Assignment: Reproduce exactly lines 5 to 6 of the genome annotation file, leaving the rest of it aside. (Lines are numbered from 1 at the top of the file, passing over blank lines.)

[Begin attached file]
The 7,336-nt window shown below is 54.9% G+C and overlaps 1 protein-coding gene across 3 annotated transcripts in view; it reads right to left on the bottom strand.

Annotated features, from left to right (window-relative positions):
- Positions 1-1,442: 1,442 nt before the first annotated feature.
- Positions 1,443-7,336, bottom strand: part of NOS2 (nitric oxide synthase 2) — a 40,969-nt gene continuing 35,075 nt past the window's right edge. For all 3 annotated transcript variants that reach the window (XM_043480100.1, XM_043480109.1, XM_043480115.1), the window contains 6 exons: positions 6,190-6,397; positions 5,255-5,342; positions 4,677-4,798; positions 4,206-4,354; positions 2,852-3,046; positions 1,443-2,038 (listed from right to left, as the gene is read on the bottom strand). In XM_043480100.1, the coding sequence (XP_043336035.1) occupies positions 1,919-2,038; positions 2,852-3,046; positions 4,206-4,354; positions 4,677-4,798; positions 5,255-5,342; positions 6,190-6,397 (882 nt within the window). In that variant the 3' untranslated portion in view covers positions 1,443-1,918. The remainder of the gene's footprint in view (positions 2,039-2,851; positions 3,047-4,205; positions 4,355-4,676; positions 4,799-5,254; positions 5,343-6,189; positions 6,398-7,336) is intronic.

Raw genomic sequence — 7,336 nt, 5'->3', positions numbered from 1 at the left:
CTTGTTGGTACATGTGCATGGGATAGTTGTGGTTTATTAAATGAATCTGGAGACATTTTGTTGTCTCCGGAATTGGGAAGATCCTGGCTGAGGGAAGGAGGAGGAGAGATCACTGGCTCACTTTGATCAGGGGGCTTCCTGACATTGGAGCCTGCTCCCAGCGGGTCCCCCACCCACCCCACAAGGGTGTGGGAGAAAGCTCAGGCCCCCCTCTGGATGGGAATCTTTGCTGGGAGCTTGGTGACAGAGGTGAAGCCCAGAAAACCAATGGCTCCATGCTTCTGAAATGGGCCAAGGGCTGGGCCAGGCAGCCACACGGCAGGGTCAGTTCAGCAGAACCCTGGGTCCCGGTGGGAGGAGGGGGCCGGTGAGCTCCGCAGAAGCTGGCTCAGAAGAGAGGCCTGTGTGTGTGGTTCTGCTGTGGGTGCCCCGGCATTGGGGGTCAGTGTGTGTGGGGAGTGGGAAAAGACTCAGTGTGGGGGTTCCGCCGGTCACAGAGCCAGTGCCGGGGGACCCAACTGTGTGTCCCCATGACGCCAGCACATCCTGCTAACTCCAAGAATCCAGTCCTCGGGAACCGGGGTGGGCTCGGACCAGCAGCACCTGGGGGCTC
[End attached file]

Raw genomic sequence — 7,336 nt, 5'->3', positions numbered from 1 at the left:
CTTGTTGGTACATGTGCATGGGATAGTTGTGGTTTATTAAATGAATCTGGAGACATTTTGTTGTCTCCGGAATTGGGAAGATCCTGGCTGAGGGAAGGAGGAGGAGAGATCACTGGCTCACTTTGATCAGGGGGCTTCCTGACATTGGAGCCTGCTCCCAGCGGGTCCCCCACCCACCCCACAAGGGTGTGGGAGAAAGCTCAGGCCCCCCTCTGGATGGGAATCTTTGCTGGGAGCTTGGTGACAGAGGTGAAGCCCAGAAAACCAATGGCTCCATGCTTCTGAAATGGGCCAAGGGCTGGGCCAGGCAGCCACACGGCAGGGTCAGTTCAGCAGAACCCTGGGTCCCGGTGGGAGGAGGGGGCCGGTGAGCTCCGCAGAAGCTGGCTCAGAAGAGAGGCCTGTGTGTGTGGTTCTGCTGTGGGTGCCCCGGCATTGGGGGTCAGTGTGTGTGGGGAGTGGGAAAAGACTCAGTGTGGGGGTTCCGCCGGTCACAGAGCCAGTGCCGGGGGACCCAACTGTGTGTCCCCATGACGCCAGCACATCCTGCTAACTCCAAGAATCCAGTCCTCGGGAACCGGGGTGGGCTCGGACCAGCAGCACCTGGGGGCTC